However, it took awhile for the bookshop to establish itself since there were many bookstores on Eighth St., and along Fourth Ave. between Eighth and 14th Sts., which was at that time known as Book Row.

“Bookstores were like Starbucks,” Contant said of that era. “They were everywhere in New York.”

After 10 years at that first location, Contant said, the bookshop was outgrowing it. Now there was a punk and art scene that had made the neighborhood vibrant.

“On Friday and Saturday nights the store would be so crowded that we would have someone at the door,” he said.

So when a larger location across the street was offered to Contant and McCoy, they took it and moved to 12 St. Mark’s Place.

“That was the first hard lesson we learned because we were undercapitalized to make the move and the cost overruns were significant,” Contant said.

But business did not really increase. At that time, in the ’80s, the book business was a different beast. Inventory was done by hand and the store carried a lot of overstock.

“We would have to order 10 copies of Camus’ book ‘The Stranger,’ for example, just to have enough to last us for awhile,” he said.

The bookshop developed a cultural critical theory section. Contant explained that somebody on staff was a post-structuralist philosophy professor. The professor had a free hand to order, and it paid off, Contant said, as the store became known for its selections.

“It was probably the best situation we ever had,” said Contant, “to be a vital part of the community on St. Mark’s Place.”

There are too many stories to tell.

“William Burroughs would come in every Saturday and buy crappy science fiction books because he had a crush on one of the guys of that worked at the bookstore,” Contant recalled.

Then there was Ted Berrigan, a poet, who lived on the block.

“You could smoke in public places,” he said. “And Ted was a chain smoker and he would go around the store with a cigarette and the ashes would just fall everywhere.”

Contant was always worried a book would catch fire.

“You had to sort of watch to make sure he didn’t put a cigarette down somewhere,” he said.

But the business was not going well after the bookshop moved from 13 to 12 St. Mark’s Place. Contant said they had put a “Going Out of Business” sign in the window, and The Wall Street Journal did an article about the store, which caught the eye of Robert Rodale, of Rodale Press. The article mentioned Susan Sontag, who Rodale happened to have met. Rodale loaned them money to keep the store afloat.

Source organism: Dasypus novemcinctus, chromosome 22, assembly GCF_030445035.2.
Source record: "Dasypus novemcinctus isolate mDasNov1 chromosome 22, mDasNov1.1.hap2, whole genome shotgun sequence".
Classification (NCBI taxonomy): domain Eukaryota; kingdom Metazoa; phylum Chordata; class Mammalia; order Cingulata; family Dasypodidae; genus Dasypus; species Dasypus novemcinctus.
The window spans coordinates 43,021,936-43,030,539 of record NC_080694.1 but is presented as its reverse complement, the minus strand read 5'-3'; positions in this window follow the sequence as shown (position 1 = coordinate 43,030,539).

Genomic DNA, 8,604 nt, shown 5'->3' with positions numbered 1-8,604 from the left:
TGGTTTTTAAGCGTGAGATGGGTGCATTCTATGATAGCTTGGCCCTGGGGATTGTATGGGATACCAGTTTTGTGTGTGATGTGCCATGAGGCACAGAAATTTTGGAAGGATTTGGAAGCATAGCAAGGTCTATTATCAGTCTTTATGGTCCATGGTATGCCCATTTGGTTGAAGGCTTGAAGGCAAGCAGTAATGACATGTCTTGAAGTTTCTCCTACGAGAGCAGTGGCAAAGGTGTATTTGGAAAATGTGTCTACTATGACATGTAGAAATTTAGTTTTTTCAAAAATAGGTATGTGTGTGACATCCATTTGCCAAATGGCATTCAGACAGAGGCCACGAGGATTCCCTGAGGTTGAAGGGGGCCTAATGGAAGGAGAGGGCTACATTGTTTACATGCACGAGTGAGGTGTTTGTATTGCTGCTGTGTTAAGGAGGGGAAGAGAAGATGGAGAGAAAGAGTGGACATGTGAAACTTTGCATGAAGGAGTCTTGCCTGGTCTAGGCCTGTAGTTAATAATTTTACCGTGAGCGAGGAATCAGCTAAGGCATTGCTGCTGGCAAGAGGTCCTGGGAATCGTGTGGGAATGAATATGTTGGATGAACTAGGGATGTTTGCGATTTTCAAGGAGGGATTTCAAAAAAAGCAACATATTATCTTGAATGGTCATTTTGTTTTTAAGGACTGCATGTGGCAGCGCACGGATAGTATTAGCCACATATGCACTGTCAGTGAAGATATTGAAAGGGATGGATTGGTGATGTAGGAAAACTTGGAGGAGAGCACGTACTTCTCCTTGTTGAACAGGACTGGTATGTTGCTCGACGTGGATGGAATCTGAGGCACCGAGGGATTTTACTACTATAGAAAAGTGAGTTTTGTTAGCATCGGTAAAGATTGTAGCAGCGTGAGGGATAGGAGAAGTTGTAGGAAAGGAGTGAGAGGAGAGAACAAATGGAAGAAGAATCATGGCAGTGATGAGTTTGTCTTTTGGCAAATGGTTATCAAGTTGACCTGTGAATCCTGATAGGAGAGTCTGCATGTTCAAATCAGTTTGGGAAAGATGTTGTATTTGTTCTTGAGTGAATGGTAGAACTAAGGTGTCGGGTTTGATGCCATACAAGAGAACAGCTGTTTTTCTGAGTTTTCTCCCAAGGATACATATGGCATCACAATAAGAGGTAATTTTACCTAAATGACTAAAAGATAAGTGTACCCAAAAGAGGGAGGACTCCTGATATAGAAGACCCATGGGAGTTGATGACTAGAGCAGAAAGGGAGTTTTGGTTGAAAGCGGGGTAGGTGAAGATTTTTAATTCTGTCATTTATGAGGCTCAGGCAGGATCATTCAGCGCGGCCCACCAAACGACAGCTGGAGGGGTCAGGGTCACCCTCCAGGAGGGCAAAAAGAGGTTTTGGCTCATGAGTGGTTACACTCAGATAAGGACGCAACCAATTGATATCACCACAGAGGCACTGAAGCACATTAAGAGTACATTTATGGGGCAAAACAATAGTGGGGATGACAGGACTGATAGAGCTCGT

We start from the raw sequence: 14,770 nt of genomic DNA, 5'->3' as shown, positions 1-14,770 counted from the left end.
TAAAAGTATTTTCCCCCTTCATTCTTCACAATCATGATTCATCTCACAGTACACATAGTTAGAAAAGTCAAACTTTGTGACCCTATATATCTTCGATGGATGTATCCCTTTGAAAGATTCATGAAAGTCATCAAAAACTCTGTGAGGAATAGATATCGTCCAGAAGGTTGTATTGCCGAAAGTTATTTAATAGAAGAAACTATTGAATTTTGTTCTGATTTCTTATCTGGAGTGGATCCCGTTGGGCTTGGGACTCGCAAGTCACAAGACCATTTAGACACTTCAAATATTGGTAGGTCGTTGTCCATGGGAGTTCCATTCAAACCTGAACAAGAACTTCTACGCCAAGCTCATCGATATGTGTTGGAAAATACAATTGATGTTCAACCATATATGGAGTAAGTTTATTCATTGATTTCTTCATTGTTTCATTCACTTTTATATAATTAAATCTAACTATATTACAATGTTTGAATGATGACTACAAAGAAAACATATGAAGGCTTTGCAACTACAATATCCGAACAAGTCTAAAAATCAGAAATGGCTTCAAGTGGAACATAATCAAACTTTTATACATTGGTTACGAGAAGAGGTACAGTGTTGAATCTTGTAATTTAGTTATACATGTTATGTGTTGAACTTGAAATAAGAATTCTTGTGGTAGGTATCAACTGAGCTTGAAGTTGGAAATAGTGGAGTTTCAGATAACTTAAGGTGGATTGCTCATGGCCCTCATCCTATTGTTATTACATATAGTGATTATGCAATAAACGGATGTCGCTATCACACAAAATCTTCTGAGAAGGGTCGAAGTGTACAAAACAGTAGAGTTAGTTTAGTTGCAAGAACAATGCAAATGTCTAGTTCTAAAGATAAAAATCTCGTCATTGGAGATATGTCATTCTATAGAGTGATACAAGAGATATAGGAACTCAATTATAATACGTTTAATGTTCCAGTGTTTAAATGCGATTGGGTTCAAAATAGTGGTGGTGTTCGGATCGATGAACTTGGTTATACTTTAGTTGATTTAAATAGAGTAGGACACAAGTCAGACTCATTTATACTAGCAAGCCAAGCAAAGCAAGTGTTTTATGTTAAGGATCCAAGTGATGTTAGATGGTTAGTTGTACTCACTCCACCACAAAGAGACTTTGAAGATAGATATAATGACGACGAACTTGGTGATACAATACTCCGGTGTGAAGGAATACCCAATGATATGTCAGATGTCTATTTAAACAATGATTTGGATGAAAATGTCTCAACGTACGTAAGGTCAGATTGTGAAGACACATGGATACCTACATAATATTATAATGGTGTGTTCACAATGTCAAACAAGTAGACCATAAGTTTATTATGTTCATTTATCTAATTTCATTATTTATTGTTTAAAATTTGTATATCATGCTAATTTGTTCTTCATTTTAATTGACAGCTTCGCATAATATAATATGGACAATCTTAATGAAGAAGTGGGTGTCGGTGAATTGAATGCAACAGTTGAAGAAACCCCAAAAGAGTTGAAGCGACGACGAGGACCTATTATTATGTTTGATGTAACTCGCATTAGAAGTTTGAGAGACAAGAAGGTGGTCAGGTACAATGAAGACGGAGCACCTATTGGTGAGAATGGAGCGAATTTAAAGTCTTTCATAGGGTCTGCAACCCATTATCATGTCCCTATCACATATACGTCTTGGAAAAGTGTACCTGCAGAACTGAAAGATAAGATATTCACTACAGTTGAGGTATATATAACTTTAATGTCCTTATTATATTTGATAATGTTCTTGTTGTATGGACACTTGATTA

In 1989, St. Mark’s Bookshop moved to Third Ave. near Ninth St. In 2007, Barnes & Noble closed its Astor Place store and Contant said, as a result, they got a spike in business.

“We thought we would be O.K.,” he said, “until the economy crashed in 2008. The lack of discretionary income, stagnating wages, books being more expensive and outlets such as Amazon have all hurt the bookstore business.”

Rising rent at the Third Ave. location led to the move to the new site. Many supporters pitched in to help with the relocation, donating money, signing petitions and offering their services.

“We do have an identity in people’s minds,” McCoy said, when asked why he thinks so many people have lent a hand.

“We’re struggling again because…we’ve moved without being properly capitalized,” Contant said. “We’ve had to borrow money. It makes it difficult to do what we would like to do, which is develop a lot more inventory in the store.”

But Contant and McCoy have been through this struggle before.

“When we moved from St. Mark’s Place to Third Ave, our business dropped,” Contant said. “Because we moved around the corner, people didn’t know where we went. It just happens in New York that way. People are addicted to certain blocks they walk on. If you’re not on their route, they don’t know you exist.

“It’s incrementally getting better,” he assured. “There are slow days and there are good days. That’s to be expected.”